Roofing With Slates
Perhaps no other roofing material lasts as long as slate. Incredibly, come old churches and homes from America’s colonial period still have their original slate roofs. Slate is still in demand for updscale custom homes, churches, and country-club clubhouses, but most new instead, because they are so much cheaper.
Like asphalt shingles, slate comes in many colors, sizes, grades, and weights. Due to its weight – three times that of asphalt – roof rafters and roof sheathing need to be up to code to support slate’s heavy load. Slate can be placed over a layer of composition shingles only if the slope of the roof is 4-in-12 or more, and only if a structural engineer has confirmed that the roof framing can bear the weight of 7 pound per square foot.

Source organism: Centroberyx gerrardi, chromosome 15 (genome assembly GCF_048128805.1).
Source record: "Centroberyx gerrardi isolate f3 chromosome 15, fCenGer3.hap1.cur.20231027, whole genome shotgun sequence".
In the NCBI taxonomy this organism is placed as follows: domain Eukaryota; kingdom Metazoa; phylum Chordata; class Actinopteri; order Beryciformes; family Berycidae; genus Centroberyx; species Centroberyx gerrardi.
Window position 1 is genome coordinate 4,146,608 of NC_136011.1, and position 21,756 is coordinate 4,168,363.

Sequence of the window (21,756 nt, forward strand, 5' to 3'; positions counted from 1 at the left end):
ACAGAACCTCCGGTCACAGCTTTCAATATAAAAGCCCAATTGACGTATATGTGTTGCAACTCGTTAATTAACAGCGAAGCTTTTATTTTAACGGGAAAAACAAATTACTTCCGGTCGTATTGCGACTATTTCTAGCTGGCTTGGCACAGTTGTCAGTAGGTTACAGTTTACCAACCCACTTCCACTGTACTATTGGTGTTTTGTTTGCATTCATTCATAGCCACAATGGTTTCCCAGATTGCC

Today, only handfuls of roofing companies specializing exclusively in slate are in business. Most roofing contractors will do occasional slate roofs. And because it is difficult to cut and apply, slate roofing is not an easy job for the do-it-yourselfers. If you do decide to do the work, expect to make a considerable investment in time and materials.
Slate should be installed tilted slightly upward at the eaves,...